On Friday, Oct. 14, the California Coastal Commission approved a Coastal Development Permit for a controversial dredging project impacting Newport Harbor.
According to Orange County Coastkeeper, an environmental nonprofit committed to clean water, the City of Newport Beach will create a Confined Aquatic Disposal (CAD) facility to address underwater sediment buildup.
In partnership with the U.S. Army Corps of Engineers, the City will dredge areas of Newport Harbor and bury the removed sediment in a hole at the bottom of the harbor. Because the dredged material is polluted with hazardous chemicals, the City will cover the hole with a layer of non-contaminated sediment to act as a barrier.
Orange County Coastkeeper opposed the project because the group believes the City had misrepresented the dangers of the project and not considered less risky alternative projects.
“We were hopeful that the Coastal Commission would deny the project and push the City to develop a safer plan to address the hazardous sediment,” said Garry Brown, OC Coastkeeper’s Founder and President. “However, we’re glad the Commissioners added conditions that address some of our concerns.”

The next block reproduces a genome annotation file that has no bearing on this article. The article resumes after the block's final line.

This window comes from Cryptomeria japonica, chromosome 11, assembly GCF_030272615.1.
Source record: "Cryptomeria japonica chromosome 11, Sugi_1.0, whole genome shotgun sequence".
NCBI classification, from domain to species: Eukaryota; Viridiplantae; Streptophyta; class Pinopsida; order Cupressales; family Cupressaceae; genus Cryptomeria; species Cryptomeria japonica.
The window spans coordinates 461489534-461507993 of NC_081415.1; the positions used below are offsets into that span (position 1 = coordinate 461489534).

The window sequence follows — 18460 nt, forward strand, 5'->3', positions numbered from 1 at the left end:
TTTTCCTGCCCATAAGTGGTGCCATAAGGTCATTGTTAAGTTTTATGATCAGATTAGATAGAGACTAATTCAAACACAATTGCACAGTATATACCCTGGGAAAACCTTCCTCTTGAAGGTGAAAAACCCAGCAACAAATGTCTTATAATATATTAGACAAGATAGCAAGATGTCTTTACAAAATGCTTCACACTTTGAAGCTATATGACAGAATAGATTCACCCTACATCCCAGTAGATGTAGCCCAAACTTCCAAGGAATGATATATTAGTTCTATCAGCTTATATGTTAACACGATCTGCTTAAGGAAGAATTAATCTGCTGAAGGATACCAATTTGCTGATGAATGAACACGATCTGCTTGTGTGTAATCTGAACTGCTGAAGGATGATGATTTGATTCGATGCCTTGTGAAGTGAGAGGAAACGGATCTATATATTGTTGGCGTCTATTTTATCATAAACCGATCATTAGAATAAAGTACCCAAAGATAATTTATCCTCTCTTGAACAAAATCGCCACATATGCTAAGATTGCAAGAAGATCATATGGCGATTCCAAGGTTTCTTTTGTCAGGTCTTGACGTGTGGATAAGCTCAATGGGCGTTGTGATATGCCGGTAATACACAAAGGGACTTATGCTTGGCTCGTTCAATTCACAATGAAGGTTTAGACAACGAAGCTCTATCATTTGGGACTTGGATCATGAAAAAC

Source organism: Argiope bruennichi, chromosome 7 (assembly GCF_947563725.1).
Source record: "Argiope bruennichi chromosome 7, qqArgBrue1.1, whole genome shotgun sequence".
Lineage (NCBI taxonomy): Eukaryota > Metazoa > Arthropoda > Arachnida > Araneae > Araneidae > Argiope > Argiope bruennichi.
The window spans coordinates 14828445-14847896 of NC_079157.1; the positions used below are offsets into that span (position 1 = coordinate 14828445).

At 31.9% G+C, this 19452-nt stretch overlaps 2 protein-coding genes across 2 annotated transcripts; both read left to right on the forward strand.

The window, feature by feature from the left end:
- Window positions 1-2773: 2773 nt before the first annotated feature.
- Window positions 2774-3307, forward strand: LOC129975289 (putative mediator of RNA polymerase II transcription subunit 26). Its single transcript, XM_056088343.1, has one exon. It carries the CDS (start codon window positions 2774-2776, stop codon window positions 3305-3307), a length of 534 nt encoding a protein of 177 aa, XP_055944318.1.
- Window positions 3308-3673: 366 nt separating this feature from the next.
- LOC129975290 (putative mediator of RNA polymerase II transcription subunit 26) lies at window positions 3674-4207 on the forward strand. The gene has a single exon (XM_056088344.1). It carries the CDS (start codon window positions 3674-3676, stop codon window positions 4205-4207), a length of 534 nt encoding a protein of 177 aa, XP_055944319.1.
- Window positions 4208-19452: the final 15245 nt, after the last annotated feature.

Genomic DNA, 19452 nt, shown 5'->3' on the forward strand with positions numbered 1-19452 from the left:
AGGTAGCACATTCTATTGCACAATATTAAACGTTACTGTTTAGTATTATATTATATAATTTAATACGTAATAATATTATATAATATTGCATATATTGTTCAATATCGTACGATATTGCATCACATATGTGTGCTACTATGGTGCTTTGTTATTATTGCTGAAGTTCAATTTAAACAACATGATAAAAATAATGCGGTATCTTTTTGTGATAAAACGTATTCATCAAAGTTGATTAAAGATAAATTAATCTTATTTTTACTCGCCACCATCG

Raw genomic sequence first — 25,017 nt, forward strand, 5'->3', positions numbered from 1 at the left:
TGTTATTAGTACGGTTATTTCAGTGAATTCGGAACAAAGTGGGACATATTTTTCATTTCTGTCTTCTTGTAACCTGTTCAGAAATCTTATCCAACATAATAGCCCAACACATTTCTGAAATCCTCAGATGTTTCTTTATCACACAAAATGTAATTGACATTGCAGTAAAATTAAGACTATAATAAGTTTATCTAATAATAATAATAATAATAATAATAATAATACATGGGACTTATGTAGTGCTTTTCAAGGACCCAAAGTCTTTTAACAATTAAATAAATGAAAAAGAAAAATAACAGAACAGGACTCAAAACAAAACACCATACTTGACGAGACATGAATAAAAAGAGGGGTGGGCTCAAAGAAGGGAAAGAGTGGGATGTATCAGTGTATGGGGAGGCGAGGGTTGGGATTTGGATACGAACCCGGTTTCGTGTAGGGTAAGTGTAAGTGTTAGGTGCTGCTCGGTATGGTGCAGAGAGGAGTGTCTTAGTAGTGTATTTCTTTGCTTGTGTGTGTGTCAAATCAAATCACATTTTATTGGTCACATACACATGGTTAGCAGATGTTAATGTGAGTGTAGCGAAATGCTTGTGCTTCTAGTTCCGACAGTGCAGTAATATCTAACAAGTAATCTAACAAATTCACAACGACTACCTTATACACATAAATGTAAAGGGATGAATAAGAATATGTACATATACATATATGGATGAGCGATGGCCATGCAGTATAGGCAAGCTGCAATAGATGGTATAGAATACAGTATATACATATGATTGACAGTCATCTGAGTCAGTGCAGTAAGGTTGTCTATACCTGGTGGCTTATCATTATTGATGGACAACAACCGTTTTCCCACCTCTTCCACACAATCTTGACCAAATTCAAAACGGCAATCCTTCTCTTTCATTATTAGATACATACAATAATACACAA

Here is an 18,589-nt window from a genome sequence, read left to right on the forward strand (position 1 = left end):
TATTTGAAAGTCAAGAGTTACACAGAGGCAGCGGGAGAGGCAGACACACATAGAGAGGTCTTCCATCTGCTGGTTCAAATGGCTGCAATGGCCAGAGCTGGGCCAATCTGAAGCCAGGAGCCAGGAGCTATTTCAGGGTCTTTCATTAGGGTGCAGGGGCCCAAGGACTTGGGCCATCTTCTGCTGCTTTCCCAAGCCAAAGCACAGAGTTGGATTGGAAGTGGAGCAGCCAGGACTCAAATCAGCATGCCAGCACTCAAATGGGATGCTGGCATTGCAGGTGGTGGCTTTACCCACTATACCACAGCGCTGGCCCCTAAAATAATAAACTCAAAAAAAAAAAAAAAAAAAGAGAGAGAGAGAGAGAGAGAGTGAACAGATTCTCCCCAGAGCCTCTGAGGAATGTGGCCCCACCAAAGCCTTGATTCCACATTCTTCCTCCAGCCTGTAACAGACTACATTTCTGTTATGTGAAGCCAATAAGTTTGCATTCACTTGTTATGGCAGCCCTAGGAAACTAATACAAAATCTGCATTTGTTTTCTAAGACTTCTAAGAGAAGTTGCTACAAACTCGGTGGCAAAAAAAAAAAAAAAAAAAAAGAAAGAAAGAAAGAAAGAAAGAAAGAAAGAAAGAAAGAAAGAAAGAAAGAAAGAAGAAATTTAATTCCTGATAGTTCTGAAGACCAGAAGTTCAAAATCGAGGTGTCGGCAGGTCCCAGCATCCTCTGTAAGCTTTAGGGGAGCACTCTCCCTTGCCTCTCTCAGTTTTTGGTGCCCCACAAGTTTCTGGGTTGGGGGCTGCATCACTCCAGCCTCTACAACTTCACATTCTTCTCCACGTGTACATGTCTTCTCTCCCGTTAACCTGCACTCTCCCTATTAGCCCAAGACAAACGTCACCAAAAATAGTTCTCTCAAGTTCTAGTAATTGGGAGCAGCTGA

OC Coastkeeper’s primary issues with the Newport CAD project include:
- Testing shows high levels of harmful chemicals, such as PCB and DDT, in marine life that were exposed to the project’s sediment.
- The project’s two-year interim cap layer is only 12 inches deep. This thin buffer is at risk of being disturbed by burrowing marine life and boating activity, which would release hazardous substances into the harbor.
- The City did not thoroughly consider potential alternative projects, some of which would have treated the contaminated sediment before disposal.
For more information, visit the Orange County Coastkeeper’s website at https://www.coastkeeper.org.